Inside Outcast

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Inside Outcast is now published.

It will be finished publishing at Amazon in a few hours.

Otherwise, it can be obtained now for the same price at Smashwords: https://www.smashwords.com/books/view/289595

I haven’t made any fanfare about this one because I’m not all that happy with it. After months of editing, tweaking, and revamping, I’m still not all that pleased with it. Others have raved about it, so I have decided to publish it, though I am charging the least I can for it (thanks to Amazon’s anti-indie pricing).

This was my NaNoWriMo novel. I shortened it up in order to “finish” the book at 50k words by the deadline. All of my attempts to return the additional desired content to it have been failures, so this is what we’re all left with. That being said, the story is decent. It’s not terrible, it’s just… it’s not what I had in my mind and thus I don’t seem able to make myself happy with it.

What is a Psychopomp?

Via dictionary.com:

noun

a person who conducts spirits or souls to the other world, as Hermes or Charon.
Origin:
1860–65;  < Greek psȳchopompós  conductor of souls.

A psychopomp can be anything, however, not only a person. Some American Indians believed that ravens escorted the spirits of the dead to the afterlife. In other mythology, it was Charon, who shuttled souls across the river Styx in his ferry.

In Welsh mythology, shared around much of the region, it was Gwyn ap Nudd.  This rich culture and heritage has been lost to the ravages of time, but I do not believe it must remain so.

I hope to revive Gwyn figuratively, by his literal revival within the pages of this book. It is my deepest hope that I do true justice to the story, but also to the man. The God. The Psychopomp.

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Guardian of the Abyss Makeover!

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Guardian of the Abyss has a new cover.

Sometimes it’s a difficult choice to let go of something that you genuinely like. Although it was not a popular cover, the old Guardian of the Abyss cover is actually one of my personal favorites.

That being said, the new cover is just fantastically lovely, and I certainly hope that, with a new cover, more people will be ready and willing to discover the beauty of Sarah and Abaddon’s love.

As a newbie Indie author, I am bound to make mistakes. This one was one of mine. I am grateful to all who mentioned the issue, so that I could correct it.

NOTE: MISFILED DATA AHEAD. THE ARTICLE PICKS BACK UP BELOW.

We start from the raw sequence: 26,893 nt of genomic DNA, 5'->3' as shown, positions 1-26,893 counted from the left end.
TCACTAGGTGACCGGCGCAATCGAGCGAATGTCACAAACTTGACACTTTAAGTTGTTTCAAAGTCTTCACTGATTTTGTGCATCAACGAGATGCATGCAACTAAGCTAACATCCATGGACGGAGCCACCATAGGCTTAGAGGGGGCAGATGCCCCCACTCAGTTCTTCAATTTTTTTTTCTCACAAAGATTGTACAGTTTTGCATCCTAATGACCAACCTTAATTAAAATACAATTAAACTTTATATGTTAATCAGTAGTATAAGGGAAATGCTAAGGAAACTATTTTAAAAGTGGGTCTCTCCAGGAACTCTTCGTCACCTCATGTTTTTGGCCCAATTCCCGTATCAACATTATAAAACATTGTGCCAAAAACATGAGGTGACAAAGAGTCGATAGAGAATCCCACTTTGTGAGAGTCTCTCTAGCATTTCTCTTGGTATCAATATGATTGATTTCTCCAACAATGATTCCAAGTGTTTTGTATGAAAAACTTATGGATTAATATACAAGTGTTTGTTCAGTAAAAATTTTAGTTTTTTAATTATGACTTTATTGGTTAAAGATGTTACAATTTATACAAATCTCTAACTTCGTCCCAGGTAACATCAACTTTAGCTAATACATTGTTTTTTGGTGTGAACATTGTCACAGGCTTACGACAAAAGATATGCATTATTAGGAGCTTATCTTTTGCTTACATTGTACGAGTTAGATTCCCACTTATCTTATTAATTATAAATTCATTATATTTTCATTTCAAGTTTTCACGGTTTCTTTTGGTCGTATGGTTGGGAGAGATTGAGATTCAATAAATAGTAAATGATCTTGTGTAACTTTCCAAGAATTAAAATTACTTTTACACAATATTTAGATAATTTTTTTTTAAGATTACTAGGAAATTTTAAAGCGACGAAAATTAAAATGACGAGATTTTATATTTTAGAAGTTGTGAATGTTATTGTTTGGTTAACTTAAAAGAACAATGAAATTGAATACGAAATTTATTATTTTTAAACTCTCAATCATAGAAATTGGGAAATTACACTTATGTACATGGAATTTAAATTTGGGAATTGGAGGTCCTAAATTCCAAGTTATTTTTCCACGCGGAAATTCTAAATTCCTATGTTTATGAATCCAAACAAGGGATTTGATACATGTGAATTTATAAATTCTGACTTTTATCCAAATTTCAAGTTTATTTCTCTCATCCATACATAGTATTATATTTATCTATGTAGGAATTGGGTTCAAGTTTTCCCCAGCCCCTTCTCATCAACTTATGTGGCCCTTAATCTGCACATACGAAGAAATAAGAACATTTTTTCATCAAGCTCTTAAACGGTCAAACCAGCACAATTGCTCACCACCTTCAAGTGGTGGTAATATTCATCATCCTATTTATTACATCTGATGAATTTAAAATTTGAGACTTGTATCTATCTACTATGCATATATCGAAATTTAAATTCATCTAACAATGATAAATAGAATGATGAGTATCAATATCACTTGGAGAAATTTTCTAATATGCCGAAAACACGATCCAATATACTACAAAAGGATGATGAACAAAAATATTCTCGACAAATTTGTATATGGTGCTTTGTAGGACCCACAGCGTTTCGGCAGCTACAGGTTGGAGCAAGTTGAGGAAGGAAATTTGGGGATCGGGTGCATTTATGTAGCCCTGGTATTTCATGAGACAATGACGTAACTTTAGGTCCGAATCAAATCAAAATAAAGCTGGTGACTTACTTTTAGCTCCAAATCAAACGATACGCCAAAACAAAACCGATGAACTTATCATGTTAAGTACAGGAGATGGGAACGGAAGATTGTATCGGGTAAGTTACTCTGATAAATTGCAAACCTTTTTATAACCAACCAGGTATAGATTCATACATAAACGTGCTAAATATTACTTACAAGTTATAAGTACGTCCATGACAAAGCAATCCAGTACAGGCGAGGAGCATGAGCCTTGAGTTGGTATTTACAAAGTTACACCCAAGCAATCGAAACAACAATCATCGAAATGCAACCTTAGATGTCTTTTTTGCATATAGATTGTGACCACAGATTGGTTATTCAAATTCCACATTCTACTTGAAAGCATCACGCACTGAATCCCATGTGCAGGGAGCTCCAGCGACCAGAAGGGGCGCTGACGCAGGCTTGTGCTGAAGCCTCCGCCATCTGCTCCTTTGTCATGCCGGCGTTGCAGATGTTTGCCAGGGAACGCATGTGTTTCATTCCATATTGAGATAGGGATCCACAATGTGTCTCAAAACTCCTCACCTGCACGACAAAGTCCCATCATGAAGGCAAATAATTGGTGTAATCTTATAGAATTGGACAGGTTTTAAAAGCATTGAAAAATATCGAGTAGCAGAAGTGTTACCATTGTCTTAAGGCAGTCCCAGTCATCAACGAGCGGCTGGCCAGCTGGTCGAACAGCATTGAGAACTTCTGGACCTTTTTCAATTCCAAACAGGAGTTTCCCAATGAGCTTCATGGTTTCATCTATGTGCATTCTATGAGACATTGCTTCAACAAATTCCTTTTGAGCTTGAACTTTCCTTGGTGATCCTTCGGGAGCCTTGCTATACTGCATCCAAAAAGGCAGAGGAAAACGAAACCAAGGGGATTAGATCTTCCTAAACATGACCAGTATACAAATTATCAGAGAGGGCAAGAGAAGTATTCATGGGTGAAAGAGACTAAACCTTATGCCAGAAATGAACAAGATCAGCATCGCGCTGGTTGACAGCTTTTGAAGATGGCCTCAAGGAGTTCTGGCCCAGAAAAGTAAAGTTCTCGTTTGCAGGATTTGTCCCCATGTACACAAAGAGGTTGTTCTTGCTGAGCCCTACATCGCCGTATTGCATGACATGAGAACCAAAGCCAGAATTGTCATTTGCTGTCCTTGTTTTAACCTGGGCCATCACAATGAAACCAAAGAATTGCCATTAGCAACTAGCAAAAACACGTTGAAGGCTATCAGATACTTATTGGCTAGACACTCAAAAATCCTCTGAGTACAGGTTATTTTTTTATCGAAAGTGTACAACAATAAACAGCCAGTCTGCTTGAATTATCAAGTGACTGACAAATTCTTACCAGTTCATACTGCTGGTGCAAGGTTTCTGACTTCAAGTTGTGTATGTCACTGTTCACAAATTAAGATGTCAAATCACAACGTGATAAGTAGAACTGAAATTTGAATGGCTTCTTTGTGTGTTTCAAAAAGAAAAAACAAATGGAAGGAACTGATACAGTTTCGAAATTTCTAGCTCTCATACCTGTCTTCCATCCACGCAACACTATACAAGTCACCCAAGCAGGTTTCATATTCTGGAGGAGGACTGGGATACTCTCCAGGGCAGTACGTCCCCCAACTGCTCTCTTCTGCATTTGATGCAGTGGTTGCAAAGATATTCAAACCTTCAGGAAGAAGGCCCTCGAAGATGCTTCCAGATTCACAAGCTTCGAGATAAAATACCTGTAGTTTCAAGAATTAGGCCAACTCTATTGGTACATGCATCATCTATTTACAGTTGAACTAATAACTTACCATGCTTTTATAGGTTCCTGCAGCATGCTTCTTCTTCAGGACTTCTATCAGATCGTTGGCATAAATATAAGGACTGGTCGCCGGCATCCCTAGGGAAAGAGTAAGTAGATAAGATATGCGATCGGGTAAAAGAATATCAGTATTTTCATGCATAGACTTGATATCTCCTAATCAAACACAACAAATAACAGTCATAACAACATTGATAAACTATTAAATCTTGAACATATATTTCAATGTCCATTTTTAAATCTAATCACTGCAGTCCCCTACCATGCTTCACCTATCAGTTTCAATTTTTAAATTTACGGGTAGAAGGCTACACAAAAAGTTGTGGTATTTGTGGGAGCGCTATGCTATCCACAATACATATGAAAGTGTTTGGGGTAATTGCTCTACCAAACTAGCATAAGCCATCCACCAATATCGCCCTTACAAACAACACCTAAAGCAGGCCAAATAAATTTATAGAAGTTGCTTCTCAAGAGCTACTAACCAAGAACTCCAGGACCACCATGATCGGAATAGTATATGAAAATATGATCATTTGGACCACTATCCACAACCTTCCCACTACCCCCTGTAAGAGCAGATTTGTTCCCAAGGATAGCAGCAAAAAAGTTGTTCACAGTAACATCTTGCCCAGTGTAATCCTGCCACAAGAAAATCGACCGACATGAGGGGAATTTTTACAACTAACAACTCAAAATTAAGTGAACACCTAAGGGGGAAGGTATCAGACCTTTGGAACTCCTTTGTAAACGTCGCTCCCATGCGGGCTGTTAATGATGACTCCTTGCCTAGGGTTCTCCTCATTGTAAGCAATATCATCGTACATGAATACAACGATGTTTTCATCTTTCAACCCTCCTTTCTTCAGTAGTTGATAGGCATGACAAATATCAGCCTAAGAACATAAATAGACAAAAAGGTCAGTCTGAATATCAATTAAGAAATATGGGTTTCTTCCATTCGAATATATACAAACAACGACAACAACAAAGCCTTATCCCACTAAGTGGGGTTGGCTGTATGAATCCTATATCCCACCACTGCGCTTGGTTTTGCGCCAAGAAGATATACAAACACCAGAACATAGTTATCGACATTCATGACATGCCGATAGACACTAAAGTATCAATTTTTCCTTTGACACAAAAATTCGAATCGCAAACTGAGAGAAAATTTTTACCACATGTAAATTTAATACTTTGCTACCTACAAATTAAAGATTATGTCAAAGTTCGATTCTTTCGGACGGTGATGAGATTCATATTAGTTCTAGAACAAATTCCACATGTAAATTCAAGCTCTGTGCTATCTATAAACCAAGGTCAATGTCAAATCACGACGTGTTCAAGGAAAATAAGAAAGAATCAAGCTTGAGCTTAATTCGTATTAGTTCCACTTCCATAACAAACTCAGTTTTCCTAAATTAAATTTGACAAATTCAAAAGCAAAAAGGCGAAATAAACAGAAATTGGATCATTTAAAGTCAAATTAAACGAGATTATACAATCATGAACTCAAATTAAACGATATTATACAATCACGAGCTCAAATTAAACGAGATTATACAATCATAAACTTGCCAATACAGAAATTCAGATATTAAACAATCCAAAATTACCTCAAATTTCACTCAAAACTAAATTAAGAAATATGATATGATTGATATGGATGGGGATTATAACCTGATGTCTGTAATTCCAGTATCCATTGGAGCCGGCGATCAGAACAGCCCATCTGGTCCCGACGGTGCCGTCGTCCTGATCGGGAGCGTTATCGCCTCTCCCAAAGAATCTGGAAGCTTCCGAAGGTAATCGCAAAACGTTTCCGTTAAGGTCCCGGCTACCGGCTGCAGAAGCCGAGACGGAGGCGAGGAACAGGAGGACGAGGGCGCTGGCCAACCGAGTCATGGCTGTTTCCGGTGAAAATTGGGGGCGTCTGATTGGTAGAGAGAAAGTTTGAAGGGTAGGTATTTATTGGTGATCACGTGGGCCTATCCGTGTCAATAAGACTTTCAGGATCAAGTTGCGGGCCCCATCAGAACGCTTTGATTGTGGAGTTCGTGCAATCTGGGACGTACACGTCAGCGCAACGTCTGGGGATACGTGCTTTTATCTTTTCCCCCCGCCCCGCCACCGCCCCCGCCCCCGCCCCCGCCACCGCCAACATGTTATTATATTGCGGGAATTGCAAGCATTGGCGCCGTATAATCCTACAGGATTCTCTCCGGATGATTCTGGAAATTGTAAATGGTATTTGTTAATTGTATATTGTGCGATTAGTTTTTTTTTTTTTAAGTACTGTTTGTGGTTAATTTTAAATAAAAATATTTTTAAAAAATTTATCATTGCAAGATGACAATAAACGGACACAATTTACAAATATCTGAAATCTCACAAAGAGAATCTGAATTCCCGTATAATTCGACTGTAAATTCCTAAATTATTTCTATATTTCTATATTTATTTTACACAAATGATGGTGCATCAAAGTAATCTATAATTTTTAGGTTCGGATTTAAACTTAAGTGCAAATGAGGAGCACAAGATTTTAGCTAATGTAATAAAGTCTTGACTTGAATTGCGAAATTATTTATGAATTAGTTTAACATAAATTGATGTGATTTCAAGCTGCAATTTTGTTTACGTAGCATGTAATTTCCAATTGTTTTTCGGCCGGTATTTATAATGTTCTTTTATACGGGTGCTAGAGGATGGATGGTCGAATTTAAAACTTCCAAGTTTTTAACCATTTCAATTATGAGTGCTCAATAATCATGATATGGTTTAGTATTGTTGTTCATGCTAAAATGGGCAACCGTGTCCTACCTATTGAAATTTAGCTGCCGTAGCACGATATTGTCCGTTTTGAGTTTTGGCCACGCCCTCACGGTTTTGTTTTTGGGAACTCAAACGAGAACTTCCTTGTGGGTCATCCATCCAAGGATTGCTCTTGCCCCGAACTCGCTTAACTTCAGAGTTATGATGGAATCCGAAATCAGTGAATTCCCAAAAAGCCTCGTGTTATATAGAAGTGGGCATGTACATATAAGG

Now, if you’ll pardon me, I’m going to go cradle the old cover and comfort it. It needs it. Not me. Seriously. Would I kid about a thing like that??

The Risen God by Shannon Phoenix

The book I’m currently working like mad on is currently called The Risen God.

So far as I know, my background is English or Irish. Possibly Scottish. Either way, with what little I know of my family history, at least some of my ancestors are from that area. I’ve always felt a pull towards that area, and thus I have decided to begin my ‘gods’ series with one of the most compelling ones from that area. I suspect that many of them will be from that area.

Something that is not talked about at all is how many of us white people have also lost our own heritages and backgrounds. I am not out to demonize Christians or their religion, I am simply stating a fact when I say what I am about to: Christianity in its early incarnation wiped out multitudes of other cultures–and many of them were white cultures.

The Irish, the Welsh, the English, the Scottish… they all had their own religions, their own culture, even their own writing. The Christians tried at that time to claim that they brought writing to the Isles, but this is not true. The druids (the ‘educated’ of the Isles) had a form of writing called Ogham well before the Roman Christian conquerors came.

So my first book in the Gods and Goddesses series centers around Gwyn ap Nudd. This ancient God was the Welsh God of the Hunt. His job was that of a psychopomp… meaning that he led forgotten or lost… or evil… souls to the Afterlife.

In The Risen God, the first in the series, Gwyn is found buried in a pasture by Terry. Terry is an average woman. There’s nothing special about her. She’s not psychic, she’s not the reincarnation of someone he loved. She’s just a typical American woman going about her day…. when she finds something extraordinary.

Now, Gwyn must find his Horn, fetch his horse and his hounds, and ride again. The fate of mankind rests upon the psychopomps being found and being able to do their jobs again. The gates to Annwyn (paradise) are degrading, and soon souls will be entirely unable to return home between reincarnations. And there will be no more choice in reincarnation thereafter–all souls will be trapped eternally on what will rapidly become a desolate planet upon which only a few will appear to thrive–even as the evil that rots their souls grows.

But that evil has had a lot of time to plot and plan. And even as Gwyn begins to search for his Horn, his Horse, and his Hounds, he continually finds himself stymied by the long-term planning of an encroaching evil.

The resurrection of Gwyn ap Nudd is symbolic, certainly; as he was not dead. Yet it is symbolic on two levels, for the resurrection of Gwyn ap Nudd into common culture is past its time. All of us whose cultures were destroyed have a right to our heritage; to pride in that heritage, and to resurrect that heritage.

So I welcome back Gwyn, God of the Hunt, God of the Dead. May you once more, in the minds of mankind, usher the dead home.

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